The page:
Art in the Streets of Essaouira

Art in the Streets of Essaouira

These are photographs taken on my perambulations around Essaouira in between projects I had set myself. This was the end of my trip and I was feeling quite jaded, so there are not as many images as I would have liked. The colours of Essaouira are quite beautiful so I am sure I will return and enjoy myself further.  I briefly explain where in the city these were taken and any other brief relevant information.

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A Tale of Harira in Meknes

A Tale of Harira in Meknes

Link to a full Gallery of images here.

The low concrete dwelling was as white as the line of old tombs to its right, sepulchres built into the tall medina wall which formed one boundary of the old cemetery. A young boy emerged from the dwelling and approached me, his  body appearing to lope rather than walk,  his eyes cast mostly downwards.  Another child emerged from the white dwelling and made her way towards us.  In contrast she walked straight up to me, looked me in the eye, and in a moment of young feminine purpose extended her arm palm open, smiled disarmingly and asked me without any shame whatsoever for ‘l’argent’.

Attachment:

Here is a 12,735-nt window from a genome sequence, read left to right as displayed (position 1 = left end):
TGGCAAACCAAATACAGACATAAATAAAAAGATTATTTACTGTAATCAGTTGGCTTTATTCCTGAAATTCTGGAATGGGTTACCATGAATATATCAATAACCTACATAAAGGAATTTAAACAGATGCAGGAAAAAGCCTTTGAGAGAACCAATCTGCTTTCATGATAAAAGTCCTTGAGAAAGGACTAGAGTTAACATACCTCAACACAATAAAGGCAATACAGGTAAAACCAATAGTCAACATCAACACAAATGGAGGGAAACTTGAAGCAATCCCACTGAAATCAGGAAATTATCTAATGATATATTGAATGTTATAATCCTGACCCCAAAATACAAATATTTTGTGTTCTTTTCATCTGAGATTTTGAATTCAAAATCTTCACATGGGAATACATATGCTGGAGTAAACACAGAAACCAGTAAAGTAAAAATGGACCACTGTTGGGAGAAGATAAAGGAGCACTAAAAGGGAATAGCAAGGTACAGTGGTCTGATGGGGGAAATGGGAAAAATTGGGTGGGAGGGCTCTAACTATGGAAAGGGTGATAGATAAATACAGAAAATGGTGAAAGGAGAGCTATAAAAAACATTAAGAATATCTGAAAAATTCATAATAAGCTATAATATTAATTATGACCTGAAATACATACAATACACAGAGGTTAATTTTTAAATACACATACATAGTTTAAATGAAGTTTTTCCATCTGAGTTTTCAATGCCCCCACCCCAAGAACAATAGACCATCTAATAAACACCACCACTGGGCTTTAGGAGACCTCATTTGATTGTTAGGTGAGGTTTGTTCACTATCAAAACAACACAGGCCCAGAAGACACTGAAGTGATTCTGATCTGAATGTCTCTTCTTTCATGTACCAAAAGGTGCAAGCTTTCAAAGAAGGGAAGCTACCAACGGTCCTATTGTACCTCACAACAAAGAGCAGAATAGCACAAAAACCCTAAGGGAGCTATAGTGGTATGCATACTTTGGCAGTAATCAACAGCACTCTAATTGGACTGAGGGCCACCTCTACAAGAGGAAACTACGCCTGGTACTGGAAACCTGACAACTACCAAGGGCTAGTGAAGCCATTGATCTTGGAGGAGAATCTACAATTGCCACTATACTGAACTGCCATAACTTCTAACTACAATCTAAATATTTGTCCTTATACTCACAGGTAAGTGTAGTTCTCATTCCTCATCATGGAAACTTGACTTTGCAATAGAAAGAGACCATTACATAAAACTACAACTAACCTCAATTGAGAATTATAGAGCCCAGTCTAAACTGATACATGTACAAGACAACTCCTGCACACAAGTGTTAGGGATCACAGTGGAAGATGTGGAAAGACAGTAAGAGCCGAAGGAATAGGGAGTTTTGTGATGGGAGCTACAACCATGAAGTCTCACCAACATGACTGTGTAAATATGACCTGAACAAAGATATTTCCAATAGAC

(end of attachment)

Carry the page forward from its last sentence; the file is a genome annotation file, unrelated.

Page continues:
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Apostasy, Lalla Soulika and the Jewish Cemetery of Fes

Apostasy, Lalla Soulika and the Jewish Cemetery of Fes

The group of Hasidic Jews from New York congregated around the mausoleum of Rabbi Vidal Haserfatty, a large tomb which looked down over the extended white blanket of graves of Beit HaChaim, the restored Jewish cemetery at the edge of the ancient mellah in Fes.  After completing a number of rituals inside the little room they climbed back down the steps and threaded their way through smaller tombs to a blue shrine in the  middle of the white expanse. There they quietly began again the rituals of veneration for a saint significant to both Judaic and Muslim faiths. Of even greater significance and rarity the saint was female.

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Sancreed

Sancreed

“Sancreed is a land of stone circles and cave-dwellings, crosses and cromlechs, barrows and menhirs, Holy wells and ancient oratories. In no other part of the country are there so many relics of what is popularly called the prehistoric age. Myth and romance, legend and folklore gather about its grey stones. Where so much is hidden in the mists of antiquity, recourse must, on occasion, be had to conjecture in piecing together the story of the past.” (Anon)

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